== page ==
"My focus is on shortstop," Senzel said on Tuesday. "I'll take some reps at other spots, but I think third base is a little bit to the side right now."

GOODYEAR, Ariz. -- The original idea was that Reds top prospect Nick Senzel would be exposed to several positions throughout the infield and outfield to get comfortable and more versatile. But in the short term, Senzel appears slated to play only shortstop and third base, which may not be Senzel's primary position for much longer.

"My focus is on shortstop," Senzel said on Tuesday. "I'll take some reps at other spots, but I think third base is a little bit to the side right now."

That could change later in camp, but Reds manager Bryan Price wanted to keep things simple.

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"We don't want to get him spread out too much," Price said. "I think he played exclusively third base last year. To move him is enough of a challenge."

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During bunt shift defensive drills on Monday, Price was watching Senzel from behind the shortstop spot. Also there was Hall of Fame shortstop and camp instructor Barry Larkin.

Senzel felt comfortable, as he became used to the differences between handling bunts at shortstop compared to third base.

"At third base, you're used to crashing and reading the bunt," Senzel said. "At shortstop, it's more covering the bag or being in a specific place at a specific time. I thought I caught on pretty quick. There are a lot of people there to help me and guide me through it."

Larkin is certainly one of those people. On Tuesday during drills to turn force plays he was behind Senzel as he took ground balls and fired throws to second base.

"Don't stop, don't stop," Larkin called out, wanting Senzel to field and throw in a fluid manner.

"He's great," Senzel said of Larkin before the workout. "He's one of the best to ever do it. Anything that he says, you listen."

Video: Senzel on learning new defensive positions in spring

Price wasn't ready to assess how Senzel was playing at shortstop.

"I'm looking forward to seeing him play, not only in practice, but in games and seeing what he does instinctively," Price said.

"I just look forward to continuing to get better at the position, learning it and getting more reps," Senzel said.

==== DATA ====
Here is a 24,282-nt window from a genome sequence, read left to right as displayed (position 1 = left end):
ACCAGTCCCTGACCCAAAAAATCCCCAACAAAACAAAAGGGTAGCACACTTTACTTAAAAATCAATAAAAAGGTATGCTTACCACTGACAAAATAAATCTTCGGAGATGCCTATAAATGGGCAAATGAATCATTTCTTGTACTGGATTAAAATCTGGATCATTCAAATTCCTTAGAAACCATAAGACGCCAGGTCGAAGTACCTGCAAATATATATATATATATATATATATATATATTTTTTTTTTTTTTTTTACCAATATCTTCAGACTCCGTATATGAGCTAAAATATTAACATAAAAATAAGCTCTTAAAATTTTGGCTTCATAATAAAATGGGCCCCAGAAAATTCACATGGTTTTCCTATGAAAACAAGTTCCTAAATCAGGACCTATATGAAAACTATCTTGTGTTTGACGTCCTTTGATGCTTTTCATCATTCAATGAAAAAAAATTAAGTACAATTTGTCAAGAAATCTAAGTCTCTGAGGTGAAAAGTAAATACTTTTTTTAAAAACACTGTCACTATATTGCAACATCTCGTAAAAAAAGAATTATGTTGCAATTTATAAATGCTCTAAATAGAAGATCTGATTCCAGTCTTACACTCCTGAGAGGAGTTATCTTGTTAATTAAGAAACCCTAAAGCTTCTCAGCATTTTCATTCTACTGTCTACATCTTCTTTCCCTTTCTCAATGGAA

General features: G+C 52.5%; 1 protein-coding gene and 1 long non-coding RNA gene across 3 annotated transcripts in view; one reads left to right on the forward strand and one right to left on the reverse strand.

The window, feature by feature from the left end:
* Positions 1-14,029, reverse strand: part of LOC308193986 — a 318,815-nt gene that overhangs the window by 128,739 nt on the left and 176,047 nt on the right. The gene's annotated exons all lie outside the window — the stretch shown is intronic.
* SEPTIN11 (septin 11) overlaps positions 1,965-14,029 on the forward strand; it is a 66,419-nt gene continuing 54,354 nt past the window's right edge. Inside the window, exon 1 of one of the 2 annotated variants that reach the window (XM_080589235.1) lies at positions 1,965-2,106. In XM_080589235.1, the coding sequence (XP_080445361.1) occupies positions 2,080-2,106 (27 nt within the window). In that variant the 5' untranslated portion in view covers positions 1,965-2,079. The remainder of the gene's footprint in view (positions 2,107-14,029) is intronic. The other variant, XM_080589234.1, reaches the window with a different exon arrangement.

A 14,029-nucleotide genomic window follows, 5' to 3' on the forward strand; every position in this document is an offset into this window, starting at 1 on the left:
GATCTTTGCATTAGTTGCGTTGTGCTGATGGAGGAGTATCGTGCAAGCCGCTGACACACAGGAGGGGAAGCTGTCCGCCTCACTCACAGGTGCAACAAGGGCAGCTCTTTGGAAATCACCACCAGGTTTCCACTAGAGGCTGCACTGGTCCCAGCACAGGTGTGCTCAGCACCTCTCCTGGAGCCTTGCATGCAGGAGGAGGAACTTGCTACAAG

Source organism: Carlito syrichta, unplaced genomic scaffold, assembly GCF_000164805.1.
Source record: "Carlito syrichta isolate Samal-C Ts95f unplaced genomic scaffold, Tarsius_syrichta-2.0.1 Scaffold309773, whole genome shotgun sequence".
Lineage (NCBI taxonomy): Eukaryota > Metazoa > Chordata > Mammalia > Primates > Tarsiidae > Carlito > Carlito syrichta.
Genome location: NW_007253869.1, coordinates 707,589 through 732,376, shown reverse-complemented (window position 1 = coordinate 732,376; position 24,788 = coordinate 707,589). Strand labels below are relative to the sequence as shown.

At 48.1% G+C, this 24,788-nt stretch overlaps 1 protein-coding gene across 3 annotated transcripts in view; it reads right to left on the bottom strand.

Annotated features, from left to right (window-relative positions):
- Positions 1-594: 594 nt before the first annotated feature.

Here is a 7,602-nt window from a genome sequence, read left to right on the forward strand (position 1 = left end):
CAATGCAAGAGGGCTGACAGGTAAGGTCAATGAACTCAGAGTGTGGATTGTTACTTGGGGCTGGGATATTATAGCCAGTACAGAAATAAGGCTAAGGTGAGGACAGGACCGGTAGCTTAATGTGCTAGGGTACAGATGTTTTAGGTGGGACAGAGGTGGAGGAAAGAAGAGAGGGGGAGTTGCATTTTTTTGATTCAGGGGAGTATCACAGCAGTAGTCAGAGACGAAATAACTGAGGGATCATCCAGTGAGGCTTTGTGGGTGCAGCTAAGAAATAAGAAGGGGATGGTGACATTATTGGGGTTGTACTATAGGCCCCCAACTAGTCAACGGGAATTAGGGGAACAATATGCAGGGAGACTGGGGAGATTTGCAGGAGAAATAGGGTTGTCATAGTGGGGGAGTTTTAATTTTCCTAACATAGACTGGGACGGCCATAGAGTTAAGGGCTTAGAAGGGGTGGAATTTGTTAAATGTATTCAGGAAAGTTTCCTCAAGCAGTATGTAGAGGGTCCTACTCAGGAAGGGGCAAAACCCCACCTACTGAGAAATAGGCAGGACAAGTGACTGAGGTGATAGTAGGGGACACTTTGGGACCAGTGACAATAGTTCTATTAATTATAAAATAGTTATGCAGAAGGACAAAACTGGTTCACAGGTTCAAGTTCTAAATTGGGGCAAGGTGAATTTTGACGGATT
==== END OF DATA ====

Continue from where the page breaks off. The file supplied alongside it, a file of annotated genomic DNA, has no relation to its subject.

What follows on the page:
The organization's No. 1 prospect, according to MLB Pipeline, Senzel is blocked at his primary spot by Eugenio Suarez. Besides shortstop, he will get chances to play second base and both corner-outfield spots at some point this spring. At shortstop, Cincinnati currently has Jose Peraza, 23, who is still developing.

• Reds' Top 30 prospects

"The idea to play the outfield or play second base is in large part if there's an injury or lack of performance issue that creates an opportunity to play or he is ready to be added to the club and we've got to find a place where he can play more frequently than others," Price said.

"The first thing he's got to do is come out and perform and drive that conversation when it is the right time to get him up here and what position he should be playing when he does arrive."

Video: Top Prospects: Nick Senzel, 3B, Reds

Stephenson has sore neck
Reds pitchers have been largely healthy following the first week of their workouts. The lone exception is rotation candidate Robert Stephenson, who is being held back a little. But Stephenson's issue isn't serious.

"A little bit of a crick in his neck. He's fine, the arm is great," Price said. "We're making sure the neck doesn't get him in bad habits."

Reds undecided on starter for spring opener
The Reds open Cactus League play on Friday against the Indians, but Price wasn't ready to announce his pitchers just yet.

"We want to get through the first [live] batting practice before we announce it," Price said.

Reds pitchers faced hitters in live batting practice on Tuesday morning. Bullpen candidates Cody Reed and Zack Weiss were among those who threw.

Mark Sheldon has covered the Reds for MLB.com since 2006, and previously covered the Twins from 2001-05. Follow him on Twitter @m_sheldon and Facebook and listen to his podcast.

Cincinnati Reds, Nick Senzel, Robert Stephenson

All clubs to don Douglas caps for ST openers

MLB.com @_dadler

All 30 Major League teams will wear Marjory Stoneman Douglas High School baseball caps before their Spring Training games this weekend to show support for the Parkland, Fla., community and the Stoneman Douglas student body after the tragic shooting at the school on Feb. 14.